to effect a fix for something really weird strikes me as a

In short, defensive engineering.

Sure complexity seems attractive, but only until your
first major meltdown driven directly by or even only
exacerbated by that complexity.

> > I hate to say it but I think I have become old and this
> > might explain why I like really simple and straightforward
> > failure modes.
>   See above comments.

See bags under eyes and many scars.

>   Yes, we at '' are avid supporters of ATM in today's
>   technology.

Oh sure, you're NOW.  --:)

>   Why do you always insist on linking one's place of business with
>   their technological idealogy? 


	a) it makes people angry, and that's really funny
	b) it reminds people whom they are working for and
	   what trade-offs they make between what they
           want and what their employers say they want
	c) a + b sometimes causes people to fix their
           employers into doing things "correctly", or
	   leads people into realizing their employers are
           hopeless and that there are other opportunities
           elsewhere (which sometimes also fixes the employer)

the latter part of (c) is particularly edifying if it
involves physical violence to doors and so forth.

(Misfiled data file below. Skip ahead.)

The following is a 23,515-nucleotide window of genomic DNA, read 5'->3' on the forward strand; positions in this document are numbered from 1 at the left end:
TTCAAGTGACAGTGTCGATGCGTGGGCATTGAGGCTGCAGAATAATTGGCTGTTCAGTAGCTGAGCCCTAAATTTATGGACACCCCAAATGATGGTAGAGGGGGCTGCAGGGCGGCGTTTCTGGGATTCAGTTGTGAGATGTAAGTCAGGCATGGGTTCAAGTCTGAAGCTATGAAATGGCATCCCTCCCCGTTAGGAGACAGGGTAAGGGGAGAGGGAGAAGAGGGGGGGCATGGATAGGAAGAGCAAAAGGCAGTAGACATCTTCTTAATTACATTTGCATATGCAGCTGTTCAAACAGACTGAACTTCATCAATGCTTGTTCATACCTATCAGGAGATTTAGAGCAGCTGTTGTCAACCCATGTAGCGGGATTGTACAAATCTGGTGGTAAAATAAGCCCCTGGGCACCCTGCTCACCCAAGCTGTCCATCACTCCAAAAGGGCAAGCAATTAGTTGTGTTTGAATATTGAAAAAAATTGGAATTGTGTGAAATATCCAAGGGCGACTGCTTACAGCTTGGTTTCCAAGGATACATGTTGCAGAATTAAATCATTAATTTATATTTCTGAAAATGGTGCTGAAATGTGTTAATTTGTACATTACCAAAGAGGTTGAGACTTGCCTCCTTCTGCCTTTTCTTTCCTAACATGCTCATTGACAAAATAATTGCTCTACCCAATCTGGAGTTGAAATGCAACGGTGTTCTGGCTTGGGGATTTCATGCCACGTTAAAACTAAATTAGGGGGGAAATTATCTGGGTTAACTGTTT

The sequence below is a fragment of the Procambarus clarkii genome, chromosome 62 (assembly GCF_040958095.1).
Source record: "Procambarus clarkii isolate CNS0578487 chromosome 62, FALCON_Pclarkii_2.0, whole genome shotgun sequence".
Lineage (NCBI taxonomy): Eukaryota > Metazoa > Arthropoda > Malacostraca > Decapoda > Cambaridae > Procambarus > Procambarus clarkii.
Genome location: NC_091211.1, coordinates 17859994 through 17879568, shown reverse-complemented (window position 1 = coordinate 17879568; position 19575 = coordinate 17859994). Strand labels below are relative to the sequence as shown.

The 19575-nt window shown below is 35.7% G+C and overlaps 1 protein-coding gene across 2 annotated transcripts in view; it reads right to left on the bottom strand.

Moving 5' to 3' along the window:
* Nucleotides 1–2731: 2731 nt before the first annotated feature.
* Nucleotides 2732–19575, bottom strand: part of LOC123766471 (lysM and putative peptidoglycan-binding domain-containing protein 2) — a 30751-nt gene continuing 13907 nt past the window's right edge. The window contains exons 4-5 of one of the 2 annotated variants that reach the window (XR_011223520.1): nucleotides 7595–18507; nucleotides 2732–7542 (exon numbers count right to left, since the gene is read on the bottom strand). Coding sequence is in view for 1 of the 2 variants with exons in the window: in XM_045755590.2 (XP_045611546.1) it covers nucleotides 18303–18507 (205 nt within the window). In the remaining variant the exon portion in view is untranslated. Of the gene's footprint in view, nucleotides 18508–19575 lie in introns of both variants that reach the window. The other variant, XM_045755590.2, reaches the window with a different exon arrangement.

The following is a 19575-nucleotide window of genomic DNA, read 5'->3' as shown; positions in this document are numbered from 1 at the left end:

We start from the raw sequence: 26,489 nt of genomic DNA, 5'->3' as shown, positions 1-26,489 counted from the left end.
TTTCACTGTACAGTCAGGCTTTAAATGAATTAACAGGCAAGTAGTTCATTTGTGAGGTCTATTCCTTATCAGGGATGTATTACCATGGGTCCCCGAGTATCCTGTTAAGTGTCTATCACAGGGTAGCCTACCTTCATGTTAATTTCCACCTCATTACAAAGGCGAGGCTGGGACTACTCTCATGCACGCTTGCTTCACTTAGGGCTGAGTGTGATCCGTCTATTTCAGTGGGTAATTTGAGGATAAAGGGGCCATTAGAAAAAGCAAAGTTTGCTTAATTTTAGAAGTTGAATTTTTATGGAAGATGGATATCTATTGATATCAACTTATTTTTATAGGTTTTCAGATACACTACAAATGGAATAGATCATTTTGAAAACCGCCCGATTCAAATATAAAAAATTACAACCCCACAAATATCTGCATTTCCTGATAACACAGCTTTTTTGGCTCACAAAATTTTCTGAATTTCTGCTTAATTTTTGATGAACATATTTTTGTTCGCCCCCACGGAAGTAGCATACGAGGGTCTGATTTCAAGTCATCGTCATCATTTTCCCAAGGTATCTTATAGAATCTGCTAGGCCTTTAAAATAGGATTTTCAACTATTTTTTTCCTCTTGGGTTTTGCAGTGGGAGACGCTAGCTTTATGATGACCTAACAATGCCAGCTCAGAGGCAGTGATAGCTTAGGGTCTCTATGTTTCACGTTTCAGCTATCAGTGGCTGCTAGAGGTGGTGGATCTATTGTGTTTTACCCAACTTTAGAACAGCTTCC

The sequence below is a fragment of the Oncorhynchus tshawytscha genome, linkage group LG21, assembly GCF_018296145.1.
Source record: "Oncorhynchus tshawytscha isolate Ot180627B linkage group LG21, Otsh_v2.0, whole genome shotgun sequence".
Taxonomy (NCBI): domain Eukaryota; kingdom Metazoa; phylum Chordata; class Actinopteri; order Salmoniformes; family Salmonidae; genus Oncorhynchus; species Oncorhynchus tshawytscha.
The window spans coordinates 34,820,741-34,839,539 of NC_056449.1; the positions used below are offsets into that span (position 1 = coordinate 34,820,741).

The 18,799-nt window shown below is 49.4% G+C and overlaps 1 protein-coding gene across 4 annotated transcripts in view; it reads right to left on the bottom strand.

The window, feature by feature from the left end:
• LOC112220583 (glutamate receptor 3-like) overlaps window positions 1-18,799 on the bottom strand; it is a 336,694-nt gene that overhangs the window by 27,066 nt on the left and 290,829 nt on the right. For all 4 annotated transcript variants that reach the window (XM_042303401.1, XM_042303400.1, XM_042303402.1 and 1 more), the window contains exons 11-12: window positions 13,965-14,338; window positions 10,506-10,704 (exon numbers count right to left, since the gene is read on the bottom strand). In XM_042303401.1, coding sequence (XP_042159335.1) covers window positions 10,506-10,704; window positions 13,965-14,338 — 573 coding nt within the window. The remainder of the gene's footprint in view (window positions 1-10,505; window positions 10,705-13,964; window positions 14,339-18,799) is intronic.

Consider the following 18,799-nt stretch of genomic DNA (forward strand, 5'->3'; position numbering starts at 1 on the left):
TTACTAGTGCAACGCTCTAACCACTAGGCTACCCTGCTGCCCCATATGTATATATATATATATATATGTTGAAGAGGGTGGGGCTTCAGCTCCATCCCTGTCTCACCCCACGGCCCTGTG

So, needle needle, if you are at variance with UUWHO's
technical policies, why are you still there?

> Certainly I work at UUNET and my opinion is occasionally
>   involved in certain decisions.

Oh, cool, so I can blame you for brain damage.  Several
managers will be really happy now that you've volunteered
yourself to be picked on in technical lists instead of
them. :-)

>   Hmm, I tend to be atheistic about technology -- what can it do for
>   me today, and what will it to do tomorrow with a reasonable chance
>   of success.

I think you mean agnostic, not atheistic.  I distinctly
remember you comparing me to Jesus Christ.

> > There may be choice in what you can put at the end of an
> > OC12 though, but it's either something smart or something
> > you'd find at Hobson's Tavern.
>   How do you define smart?

When you put your brain into a blender and unpack it into
individual cells in hopes you can put it all back together
the way it was without having noticed, that's not very

	Sean. (don't send the next cheesecake as
		breadcrumbs please :-) )

More information about the NANOG mailing list